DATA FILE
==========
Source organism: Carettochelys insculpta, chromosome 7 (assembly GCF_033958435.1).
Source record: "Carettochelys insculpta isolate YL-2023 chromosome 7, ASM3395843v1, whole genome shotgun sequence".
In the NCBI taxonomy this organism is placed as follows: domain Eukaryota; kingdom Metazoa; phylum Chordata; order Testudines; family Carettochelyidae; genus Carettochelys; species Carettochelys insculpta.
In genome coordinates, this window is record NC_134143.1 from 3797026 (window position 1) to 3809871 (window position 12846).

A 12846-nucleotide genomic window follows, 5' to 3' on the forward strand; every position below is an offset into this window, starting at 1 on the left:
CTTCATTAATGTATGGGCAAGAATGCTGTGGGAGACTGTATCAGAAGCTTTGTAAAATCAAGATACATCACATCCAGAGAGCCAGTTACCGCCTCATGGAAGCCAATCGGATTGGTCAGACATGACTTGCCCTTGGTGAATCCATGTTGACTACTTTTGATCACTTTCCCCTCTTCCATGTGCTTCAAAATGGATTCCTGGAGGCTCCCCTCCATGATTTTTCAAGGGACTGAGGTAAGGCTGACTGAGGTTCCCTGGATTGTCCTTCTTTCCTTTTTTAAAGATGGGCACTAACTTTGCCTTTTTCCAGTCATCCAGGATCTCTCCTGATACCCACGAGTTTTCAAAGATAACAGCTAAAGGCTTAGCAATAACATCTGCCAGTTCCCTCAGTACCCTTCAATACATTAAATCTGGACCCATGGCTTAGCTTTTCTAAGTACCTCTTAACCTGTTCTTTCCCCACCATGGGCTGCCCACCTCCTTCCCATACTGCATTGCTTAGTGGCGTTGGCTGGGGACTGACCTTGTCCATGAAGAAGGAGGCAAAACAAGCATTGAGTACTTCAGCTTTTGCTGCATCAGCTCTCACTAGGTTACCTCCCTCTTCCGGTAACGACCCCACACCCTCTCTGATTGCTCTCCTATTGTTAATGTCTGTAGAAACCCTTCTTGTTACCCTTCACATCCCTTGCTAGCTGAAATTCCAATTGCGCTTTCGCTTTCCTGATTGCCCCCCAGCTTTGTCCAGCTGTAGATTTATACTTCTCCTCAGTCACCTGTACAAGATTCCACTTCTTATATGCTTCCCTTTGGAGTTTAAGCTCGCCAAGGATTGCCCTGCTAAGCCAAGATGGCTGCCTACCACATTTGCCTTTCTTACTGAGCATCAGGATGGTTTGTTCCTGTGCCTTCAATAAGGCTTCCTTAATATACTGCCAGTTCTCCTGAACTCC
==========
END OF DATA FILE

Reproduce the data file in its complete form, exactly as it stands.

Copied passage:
Source organism: Carettochelys insculpta, chromosome 7 (assembly GCF_033958435.1).
Source record: "Carettochelys insculpta isolate YL-2023 chromosome 7, ASM3395843v1, whole genome shotgun sequence".
In the NCBI taxonomy this organism is placed as follows: domain Eukaryota; kingdom Metazoa; phylum Chordata; order Testudines; family Carettochelyidae; genus Carettochelys; species Carettochelys insculpta.
In genome coordinates, this window is record NC_134143.1 from 3797026 (window position 1) to 3809871 (window position 12846).

A 12846-nucleotide genomic window follows, 5' to 3' on the forward strand; every position below is an offset into this window, starting at 1 on the left:
CTTCATTAATGTATGGGCAAGAATGCTGTGGGAGACTGTATCAGAAGCTTTGTAAAATCAAGATACATCACATCCAGAGAGCCAGTTACCGCCTCATGGAAGCCAATCGGATTGGTCAGACATGACTTGCCCTTGGTGAATCCATGTTGACTACTTTTGATCACTTTCCCCTCTTCCATGTGCTTCAAAATGGATTCCTGGAGGCTCCCCTCCATGATTTTTCAAGGGACTGAGGTAAGGCTGACTGAGGTTCCCTGGATTGTCCTTCTTTCCTTTTTTAAAGATGGGCACTAACTTTGCCTTTTTCCAGTCATCCAGGATCTCTCCTGATACCCACGAGTTTTCAAAGATAACAGCTAAAGGCTTAGCAATAACATCTGCCAGTTCCCTCAGTACCCTTCAATACATTAAATCTGGACCCATGGCTTAGCTTTTCTAAGTACCTCTTAACCTGTTCTTTCCCCACCATGGGCTGCCCACCTCCTTCCCATACTGCATTGCTTAGTGGCGTTGGCTGGGGACTGACCTTGTCCATGAAGAAGGAGGCAAAACAAGCATTGAGTACTTCAGCTTTTGCTGCATCAGCTCTCACTAGGTTACCTCCCTCTTCCGGTAACGACCCCACACCCTCTCTGATTGCTCTCCTATTGTTAATGTCTGTAGAAACCCTTCTTGTTACCCTTCACATCCCTTGCTAGCTGAAATTCCAATTGCGCTTTCGCTTTCCTGATTGCCCCCCAGCTTTGTCCAGCTGTAGATTTATACTTCTCCTCAGTCACCTGTACAAGATTCCACTTCTTATATGCTTCCCTTTGGAGTTTAAGCTCGCCAAGGATTGCCCTGCTAAGCCAAGATGGCTGCCTACCACATTTGCCTTTCTTACTGAGCATCAGGATGGTTTGTTCCTGTGCCTTCAATAAGGCTTCCTTAATATACTGCCAGTTCTCCTGAACTCC